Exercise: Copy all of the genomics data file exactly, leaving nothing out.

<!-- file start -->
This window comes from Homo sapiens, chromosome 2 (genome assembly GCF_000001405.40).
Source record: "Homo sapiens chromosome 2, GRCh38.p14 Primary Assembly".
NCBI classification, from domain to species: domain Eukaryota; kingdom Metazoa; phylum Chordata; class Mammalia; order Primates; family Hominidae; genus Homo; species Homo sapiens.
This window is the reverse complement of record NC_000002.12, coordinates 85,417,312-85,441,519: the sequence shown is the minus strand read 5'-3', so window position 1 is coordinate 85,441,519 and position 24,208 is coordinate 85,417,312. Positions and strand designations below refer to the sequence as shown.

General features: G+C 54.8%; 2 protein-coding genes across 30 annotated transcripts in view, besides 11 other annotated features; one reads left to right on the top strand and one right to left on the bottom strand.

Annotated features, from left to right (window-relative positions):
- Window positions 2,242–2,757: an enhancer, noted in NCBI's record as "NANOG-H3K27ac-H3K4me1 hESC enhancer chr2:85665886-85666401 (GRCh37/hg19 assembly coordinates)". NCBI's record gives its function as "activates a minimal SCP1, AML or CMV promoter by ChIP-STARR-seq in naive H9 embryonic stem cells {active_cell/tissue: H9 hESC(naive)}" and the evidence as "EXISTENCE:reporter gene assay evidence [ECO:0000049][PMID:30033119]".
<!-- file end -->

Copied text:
This window comes from Homo sapiens, chromosome 2 (genome assembly GCF_000001405.40).
Source record: "Homo sapiens chromosome 2, GRCh38.p14 Primary Assembly".
NCBI classification, from domain to species: domain Eukaryota; kingdom Metazoa; phylum Chordata; class Mammalia; order Primates; family Hominidae; genus Homo; species Homo sapiens.
This window is the reverse complement of record NC_000002.12, coordinates 85,417,312-85,441,519: the sequence shown is the minus strand read 5'-3', so window position 1 is coordinate 85,441,519 and position 24,208 is coordinate 85,417,312. Positions and strand designations below refer to the sequence as shown.

General features: G+C 54.8%; 2 protein-coding genes across 30 annotated transcripts in view, besides 11 other annotated features; one reads left to right on the top strand and one right to left on the bottom strand.

Annotated features, from left to right (window-relative positions):
- Window positions 2,242–2,757: an enhancer, noted in NCBI's record as "NANOG-H3K27ac-H3K4me1 hESC enhancer chr2:85665886-85666401 (GRCh37/hg19 assembly coordinates)". NCBI's record gives its function as "activates a minimal SCP1, AML or CMV promoter by ChIP-STARR-seq in naive H9 embryonic stem cells {active_cell/tissue: H9 hESC(naive)}" and the evidence as "EXISTENCE:reporter gene assay evidence [ECO:0000049][PMID:30033119]".